Are grinding aids used during the reaction grinding of Celitement?

This is not usually necessary but we have, of course, already carried out trials with a wide variety of grinding aids. These act in the way known from cement grinding and represent another parameter by which changes in the properties of the product can be brought about during the activation grinding.

Can Celitement also be produced from recycled raw materials or from secondary raw materials in general?

Yes, although the calcium component and the silicon component will have to be soluble and able to react with each other under the autoclave conditions. Preliminary laboratory trials into the use of recycled or secondary raw materials in the autoclave process have already taken place at the Karlsruhe Institute of Technology. At the moment, however, we are concentrating fully on reliable mastery of the processes and product quality when using very pure high-grade starting materials. We will only follow up any economic optimization by using secondary materials at some later date.

How much of the intermediate product from the autoclave is converted during the reaction grinding into actual end product?

As much as possible, naturally, as the degree of conversion determines the cost-effectiveness of the process to a very substantial extent. The more autoclave intermediate product is converted to hCHS during the activation grinding the more efficient is the Celitement variant. The degree of conversion depends not only on the grinding unit and the chosen operating conditions but also on the original mix formulation. It is a little like the strength classes of Portland cement. Starting from the same clinker it is possible, depending on the fineness of grinding of the clinker achieved, to produce CEM I 32,5 / 42,5 / 52,5 cements. With the activation grinding it is not, however, just the fineness (or better, coarseness) but mainly the degree of conversion that determines the efficiency. We normally aim at degrees of conversion > 80 %.

One now reads that sand has become a valuable raw material for concrete. Why does Celitement GmbH claim that the change from a lime-rich to a silica-rich (sand-rich) binding agent like Celitement is an advantage?

The sand that is much talked about in the context of scarcity of raw materials is one of the main components in concrete. For this purpose the sand must exhibit very specific particle shapes and physical properties. Desert sand, for example, just cannot be used for producing concrete. However, sand that is to be used in classical clinker production and also in the Celitement autoclave process is not subject to these requirements. It is completely dissolved during the production process and converted into entirely new compounds. This means that the scarcity of sand does not affect the production of Celitement as a binding agent but it does affect the production of concretes. In this case it is the same whether Portland cement or Celitement is involved.

Techniques for CO2 (carbon) capture in classical cement production are currently being tested. Can this technique also be used appropriately for Celitement?

Hardly any CO2 is released during the actual production of Celitement from hydrated lime and sand or during the activation grinding. However, CO2 is of course released from the raw materials and fuel during the production of the quicklime that serves as a raw material source for Ca(OH)2. The CO2 produced can be collected by carbon capture measures just as effectively as is the case with those measures currently being tested for the clinker production process (cf. Catch4Climate). This means that combinations of carbon capture technologies with the Celitement process are a definite possibility.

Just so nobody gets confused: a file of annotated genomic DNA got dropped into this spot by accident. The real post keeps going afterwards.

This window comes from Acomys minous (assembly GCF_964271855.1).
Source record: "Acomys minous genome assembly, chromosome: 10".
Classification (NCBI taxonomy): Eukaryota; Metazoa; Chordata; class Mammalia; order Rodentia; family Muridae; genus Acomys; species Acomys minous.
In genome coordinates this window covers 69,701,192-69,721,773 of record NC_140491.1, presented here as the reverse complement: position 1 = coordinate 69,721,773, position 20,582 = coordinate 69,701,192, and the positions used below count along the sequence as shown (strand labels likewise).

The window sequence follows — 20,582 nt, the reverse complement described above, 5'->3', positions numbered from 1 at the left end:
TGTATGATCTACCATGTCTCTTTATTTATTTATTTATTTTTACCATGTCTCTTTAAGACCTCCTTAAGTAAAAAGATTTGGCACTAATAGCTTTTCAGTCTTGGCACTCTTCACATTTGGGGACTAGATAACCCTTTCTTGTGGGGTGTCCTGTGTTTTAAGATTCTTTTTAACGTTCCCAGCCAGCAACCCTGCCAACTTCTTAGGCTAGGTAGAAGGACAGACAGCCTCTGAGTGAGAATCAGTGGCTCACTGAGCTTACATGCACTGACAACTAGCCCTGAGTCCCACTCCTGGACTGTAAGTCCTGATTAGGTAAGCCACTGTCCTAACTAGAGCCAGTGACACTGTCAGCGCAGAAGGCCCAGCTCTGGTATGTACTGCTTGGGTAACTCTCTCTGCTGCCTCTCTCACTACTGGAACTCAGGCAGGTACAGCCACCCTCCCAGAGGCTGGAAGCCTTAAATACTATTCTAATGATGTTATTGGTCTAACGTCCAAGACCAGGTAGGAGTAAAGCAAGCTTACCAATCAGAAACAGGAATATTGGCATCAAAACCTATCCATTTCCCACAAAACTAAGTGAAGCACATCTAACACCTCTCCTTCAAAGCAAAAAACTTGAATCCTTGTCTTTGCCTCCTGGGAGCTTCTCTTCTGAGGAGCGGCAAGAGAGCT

What is the most complicated or most complex sub-process in the production of Celitement?

This, by a large margin, is the second production step, the activation grinding. In contrast to plain comminution this even involves some coarsening. This paradoxical phenomenon for a grinding process can be explained by the fact that the CSH phases produced in the autoclave are very fine and exhibit extremely high surface areas. These tend to stick together during the activation grinding, which increases the average particle size. The mechanochemistry, also called tribochemistry, is a very complex process. Many different parameters have to be precisely controlled to obtain the desired end product. Sometimes we even talk about a “reactor” rather than a mill. When examined closely even the comminution of Portland cement clinker during classical cement grinding, which seems “simple” at first glance, is not as trivial as it seems at first. Here again, a wide variety of processes have to be considered. For example, the gypsum (a dihydrate) used in the cement grinding as a setting retarder becomes de-watered at the sometimes high temperatures in the cement mill and converted into other gypsum modifications with differing reactivities. This means that there is also some activation grinding in a classical cement plant. However, the activation grinding of Celitement is even more complex and therefore represents a key part of the expertise in our technology.

Why aren’t rotary kilns needed for the production of Celitement?

Celitement is a binding agent that already contains water. In contrast to the completely water-free calcium silicates from the Portland cement production process this structural water is really crucial for the properties of Celitement. A rotary kiln would evaporate this water and destroy the hCHS phase. Although no high temperature process is required for the production of Celitement itself the main raw material, i.e. calcium oxide or Ca(OH)2, must be obtained from limestone at about 900 °C. However, this is still substantially lower than the 1,450 °C temperature of the material in a rotary cement kiln.

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